How not to Advertise – Part Two

In Part Two of an irregular series (you can see Part One here) on how businesses shouldn’t try to advertise to us, I submit the following e-mail I received from a large company trying to expand it’s market share in a very specific and competitive software market. It reads:-

"Do you need assistance or a live demonstration of Our Product?
If so, please do not hesitate to contact us at <#TEL#> or e-mail us at <#EMAIL#>.
We look forward to demonstrating how to slash support costs with OurProduct. We’re confident that once you begin using OurProduct you’ll see the benefits it provides for your customers and to your entire customer support team!
Best regards,


I’ve replaced the company in question with OurProduct to spare their blushes, but the other variables <#TEL#> <#EMAIL#> and <$PRODUCTNAME$> are all genuinely contained within the e-mail.

Yes, this may be a simple mistake on somebody within the Marketing Departments part, but question… the company sending this out is not a small business, this is a worldwide organisation with many employees. Would you trust doing business with a company who pay so little attention to detail?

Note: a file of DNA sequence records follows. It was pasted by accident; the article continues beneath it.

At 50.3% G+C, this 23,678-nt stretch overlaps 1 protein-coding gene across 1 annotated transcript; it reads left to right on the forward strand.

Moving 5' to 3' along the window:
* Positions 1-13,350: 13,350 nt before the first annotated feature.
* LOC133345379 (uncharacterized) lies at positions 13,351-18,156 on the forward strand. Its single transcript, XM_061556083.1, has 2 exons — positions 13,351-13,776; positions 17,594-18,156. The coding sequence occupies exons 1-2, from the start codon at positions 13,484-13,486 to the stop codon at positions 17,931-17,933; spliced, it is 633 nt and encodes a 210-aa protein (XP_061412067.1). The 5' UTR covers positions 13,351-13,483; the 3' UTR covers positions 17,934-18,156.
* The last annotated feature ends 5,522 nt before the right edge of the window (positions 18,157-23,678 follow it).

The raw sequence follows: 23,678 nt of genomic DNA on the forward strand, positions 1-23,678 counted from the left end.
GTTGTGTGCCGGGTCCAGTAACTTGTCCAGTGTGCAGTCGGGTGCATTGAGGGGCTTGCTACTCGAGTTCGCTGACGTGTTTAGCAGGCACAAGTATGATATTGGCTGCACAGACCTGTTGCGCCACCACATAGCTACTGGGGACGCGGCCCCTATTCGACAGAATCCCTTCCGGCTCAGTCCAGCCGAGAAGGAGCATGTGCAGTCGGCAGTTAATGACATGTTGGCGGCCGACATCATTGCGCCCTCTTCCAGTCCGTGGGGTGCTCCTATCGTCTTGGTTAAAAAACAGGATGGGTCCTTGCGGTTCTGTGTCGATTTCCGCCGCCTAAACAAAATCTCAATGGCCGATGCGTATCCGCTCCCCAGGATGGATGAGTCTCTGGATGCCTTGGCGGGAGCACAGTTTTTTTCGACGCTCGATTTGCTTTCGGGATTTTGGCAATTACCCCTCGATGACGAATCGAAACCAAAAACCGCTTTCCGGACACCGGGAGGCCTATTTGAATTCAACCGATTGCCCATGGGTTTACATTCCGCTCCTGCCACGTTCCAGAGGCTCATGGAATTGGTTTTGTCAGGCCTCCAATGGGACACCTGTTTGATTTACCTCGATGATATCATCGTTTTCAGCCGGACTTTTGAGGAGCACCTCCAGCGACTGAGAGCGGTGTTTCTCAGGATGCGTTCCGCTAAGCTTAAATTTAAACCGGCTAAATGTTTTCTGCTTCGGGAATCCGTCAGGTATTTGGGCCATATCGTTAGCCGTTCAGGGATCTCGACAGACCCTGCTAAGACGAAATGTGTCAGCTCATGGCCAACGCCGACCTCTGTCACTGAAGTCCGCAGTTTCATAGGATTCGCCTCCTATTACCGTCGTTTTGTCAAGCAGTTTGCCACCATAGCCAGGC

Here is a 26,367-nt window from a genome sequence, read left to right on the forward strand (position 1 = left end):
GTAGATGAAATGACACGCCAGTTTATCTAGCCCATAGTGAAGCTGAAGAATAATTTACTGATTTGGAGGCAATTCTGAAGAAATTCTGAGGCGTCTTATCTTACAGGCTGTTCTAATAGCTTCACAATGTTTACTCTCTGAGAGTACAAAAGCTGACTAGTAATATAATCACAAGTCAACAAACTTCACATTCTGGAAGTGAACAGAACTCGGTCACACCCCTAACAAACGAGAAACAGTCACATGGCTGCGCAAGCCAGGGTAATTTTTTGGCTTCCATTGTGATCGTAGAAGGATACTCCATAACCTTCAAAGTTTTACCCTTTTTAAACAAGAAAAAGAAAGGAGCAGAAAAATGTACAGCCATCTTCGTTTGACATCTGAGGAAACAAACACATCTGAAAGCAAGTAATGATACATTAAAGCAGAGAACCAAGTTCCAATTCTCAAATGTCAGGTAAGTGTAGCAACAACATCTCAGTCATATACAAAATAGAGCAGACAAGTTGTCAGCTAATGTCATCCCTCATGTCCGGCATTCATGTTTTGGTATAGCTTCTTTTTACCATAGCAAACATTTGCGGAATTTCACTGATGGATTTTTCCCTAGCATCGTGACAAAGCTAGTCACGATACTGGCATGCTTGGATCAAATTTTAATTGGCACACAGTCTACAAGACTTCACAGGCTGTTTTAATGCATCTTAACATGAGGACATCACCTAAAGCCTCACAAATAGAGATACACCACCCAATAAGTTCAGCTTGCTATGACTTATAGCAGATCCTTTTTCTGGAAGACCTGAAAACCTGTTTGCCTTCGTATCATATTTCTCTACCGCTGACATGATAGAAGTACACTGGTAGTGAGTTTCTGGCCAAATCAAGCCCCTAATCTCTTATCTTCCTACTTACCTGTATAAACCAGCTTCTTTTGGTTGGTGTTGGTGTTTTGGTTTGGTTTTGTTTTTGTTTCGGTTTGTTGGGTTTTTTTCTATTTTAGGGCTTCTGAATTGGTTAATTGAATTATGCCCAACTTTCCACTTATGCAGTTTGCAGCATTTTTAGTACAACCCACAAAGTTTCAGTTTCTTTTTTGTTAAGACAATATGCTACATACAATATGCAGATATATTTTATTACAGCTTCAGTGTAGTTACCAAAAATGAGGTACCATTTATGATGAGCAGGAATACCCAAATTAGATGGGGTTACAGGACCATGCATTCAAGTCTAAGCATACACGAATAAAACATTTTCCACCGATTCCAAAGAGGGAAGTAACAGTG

Have a great weekend!




4 Responses to “How not to Advertise – Part Two”

  1. 1 Andy June 6, 2008 at 3:31 pm

    oh dear oh dear
    I\’m sure we\’ve all seen variants of this before
    I remember one that on first glance looked ok but when i read the first line
    "Dear Mr Andy"

  2. 2 Richard June 6, 2008 at 3:40 pm

    Well I regular get letters addressed to Mr. Tupp, Mr. Todd, etc.I suppose something similar to your name is better than "Mr. <insertname>" on a letter though…

  3. 3 Matt June 6, 2008 at 5:31 pm

    If only I ran a company called CE Total \’Medical\’, instead of \’Media\’, I\’d have all the credit, pens, business cards & PoS devices I\’d ever need!

  4. 4 Unknown June 7, 2008 at 6:02 am

    At least they used "politically correct" variable names. I have seen a mass mailer from a bank start with:
    Dear <$rich_bastard$>,


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